|Mad About the Duke is a safe, predictable love story between a fortune hunter and a man she thinks she’s hired as her solicitor. Are you ready for the tired “surprises” that are sure to unfold as you read it?
Elinor is Lady Standon, one of the Standon widows who have recently fallen upon hard times. Elinor’s marriage was short, sad and doomed by her husband’s weird sexual proclivities which are never examined in detail. She’s fairly happy to be widowed and would remain so except that she has to wed again to ensure that her younger sister Tia remains under her guardianship. Her monstrous stepfather (yawn…see, I told you) will marry off the 14 year old to any old man with money, regardless of how she will be treated, just like he did with Elinor. So, Elinor plans to marry a kindly Duke, and they will care for Tia together and live happily ever after.
Elinor meets Mr. St. Maur, who she mistakenly thinks is a solicitor. She decides on the spur of the moment to hire him to help her search for a duke to marry, and the sooner the better. Now, James Tremont, the 9th Duke of Parkerton, is never addressed as anything other than “Your Grace” or “Tremont,” and the lure of being an ordinary man for a few minutes is appealing. He suddenly accepts Elinor’s offer to help, but doesn’t realize that this means he will have to spend a lot of time with her while he does so.
While Elinor and James hunt for a Duke and get to know each other, they are (of course) attracted to each other, but there are irreconcilable problems that slow them from acting on it: James has lied to Elinor about who he is, and Elinor likes James, but needs to marry a Duke. Meanwhile, Elinor’s family has mostly figured out who James really is, but is content to sit by and watch the drama unfold. The attraction flares between our leading couple as they continue to attend events in the name of courting, and hijinks and confusion ensue.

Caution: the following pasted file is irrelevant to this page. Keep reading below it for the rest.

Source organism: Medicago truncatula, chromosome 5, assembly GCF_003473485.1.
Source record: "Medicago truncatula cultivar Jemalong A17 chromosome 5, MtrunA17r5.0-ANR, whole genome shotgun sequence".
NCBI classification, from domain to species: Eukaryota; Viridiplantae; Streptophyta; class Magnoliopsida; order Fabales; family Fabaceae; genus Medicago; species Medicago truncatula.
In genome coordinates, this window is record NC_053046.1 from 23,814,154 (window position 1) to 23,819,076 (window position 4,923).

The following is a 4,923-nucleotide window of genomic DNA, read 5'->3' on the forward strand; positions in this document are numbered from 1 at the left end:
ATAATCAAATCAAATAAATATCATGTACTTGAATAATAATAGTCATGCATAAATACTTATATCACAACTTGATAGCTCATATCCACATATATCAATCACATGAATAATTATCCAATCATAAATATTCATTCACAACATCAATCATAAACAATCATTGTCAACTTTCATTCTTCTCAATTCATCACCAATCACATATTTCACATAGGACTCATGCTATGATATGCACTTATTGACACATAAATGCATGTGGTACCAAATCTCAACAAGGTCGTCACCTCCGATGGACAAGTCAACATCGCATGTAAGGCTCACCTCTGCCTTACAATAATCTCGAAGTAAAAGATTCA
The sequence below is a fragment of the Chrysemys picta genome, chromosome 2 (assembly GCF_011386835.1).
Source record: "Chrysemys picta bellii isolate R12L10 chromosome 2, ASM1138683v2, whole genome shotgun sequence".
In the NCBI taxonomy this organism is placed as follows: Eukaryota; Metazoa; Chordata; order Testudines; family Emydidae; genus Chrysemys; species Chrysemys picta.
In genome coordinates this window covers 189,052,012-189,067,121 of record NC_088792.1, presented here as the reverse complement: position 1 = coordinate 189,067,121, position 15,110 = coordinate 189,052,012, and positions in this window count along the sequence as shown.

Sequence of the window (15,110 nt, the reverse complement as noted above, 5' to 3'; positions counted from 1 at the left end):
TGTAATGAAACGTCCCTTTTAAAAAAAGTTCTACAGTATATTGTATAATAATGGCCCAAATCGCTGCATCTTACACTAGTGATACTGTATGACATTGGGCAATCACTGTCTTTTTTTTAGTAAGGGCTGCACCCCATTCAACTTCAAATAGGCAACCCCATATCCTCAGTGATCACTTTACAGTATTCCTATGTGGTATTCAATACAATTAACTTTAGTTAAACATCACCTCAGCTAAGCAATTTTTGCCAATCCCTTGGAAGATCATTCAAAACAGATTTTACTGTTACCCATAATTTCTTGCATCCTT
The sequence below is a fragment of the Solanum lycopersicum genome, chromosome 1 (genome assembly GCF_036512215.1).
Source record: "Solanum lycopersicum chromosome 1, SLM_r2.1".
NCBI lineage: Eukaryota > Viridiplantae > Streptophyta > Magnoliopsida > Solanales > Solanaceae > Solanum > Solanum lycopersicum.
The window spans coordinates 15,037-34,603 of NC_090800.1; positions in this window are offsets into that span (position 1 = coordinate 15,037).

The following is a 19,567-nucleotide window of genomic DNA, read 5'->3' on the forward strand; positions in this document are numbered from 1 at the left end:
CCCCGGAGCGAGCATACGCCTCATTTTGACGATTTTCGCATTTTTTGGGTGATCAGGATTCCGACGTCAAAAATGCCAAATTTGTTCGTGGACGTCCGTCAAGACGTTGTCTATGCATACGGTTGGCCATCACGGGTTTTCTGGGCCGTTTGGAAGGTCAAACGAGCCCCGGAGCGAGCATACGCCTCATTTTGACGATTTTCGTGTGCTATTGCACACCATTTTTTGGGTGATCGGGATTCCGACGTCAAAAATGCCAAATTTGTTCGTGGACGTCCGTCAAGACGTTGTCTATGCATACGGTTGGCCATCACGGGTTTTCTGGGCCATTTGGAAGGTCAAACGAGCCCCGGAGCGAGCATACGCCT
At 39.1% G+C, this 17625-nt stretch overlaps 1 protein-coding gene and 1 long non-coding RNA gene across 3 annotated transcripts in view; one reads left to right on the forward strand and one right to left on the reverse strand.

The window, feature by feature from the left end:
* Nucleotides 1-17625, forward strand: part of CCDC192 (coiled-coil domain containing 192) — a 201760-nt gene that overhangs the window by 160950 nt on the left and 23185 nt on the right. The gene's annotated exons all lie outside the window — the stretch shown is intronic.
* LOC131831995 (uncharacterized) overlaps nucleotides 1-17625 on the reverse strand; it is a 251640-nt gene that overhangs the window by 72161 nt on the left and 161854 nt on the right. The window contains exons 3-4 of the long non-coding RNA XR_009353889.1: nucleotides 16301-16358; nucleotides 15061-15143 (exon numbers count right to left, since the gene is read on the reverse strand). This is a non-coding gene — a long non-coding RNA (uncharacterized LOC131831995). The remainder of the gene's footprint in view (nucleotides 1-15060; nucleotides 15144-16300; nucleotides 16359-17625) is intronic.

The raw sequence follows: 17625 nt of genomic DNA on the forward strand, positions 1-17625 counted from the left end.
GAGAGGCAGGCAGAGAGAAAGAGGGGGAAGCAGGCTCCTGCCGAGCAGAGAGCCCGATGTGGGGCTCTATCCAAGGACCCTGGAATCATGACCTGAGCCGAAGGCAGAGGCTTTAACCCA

Mad About the Duke is trying to be a new spin on an old tale, but it ends up just being one more waltz around the historical romance dance floor. If you think that you have already read this book with a different hero, you probably have. If you liked it the first time, you will probably like it again.
There are a very few fresh moments, such as James’s upset stance that he isn’t on Elinor’s prospective list of dukes since he’s too old, and Elinor’s yearning to buy a new style of dress at the market, but they are far too few to make the same old story into a new and different adventure.
If you like your heroines as damsels in distress, and your heroes as staid Dukes bursting into their own personalities, with the London ton as the backdrop and a lukewarm love story in between, then this will be a must read for you.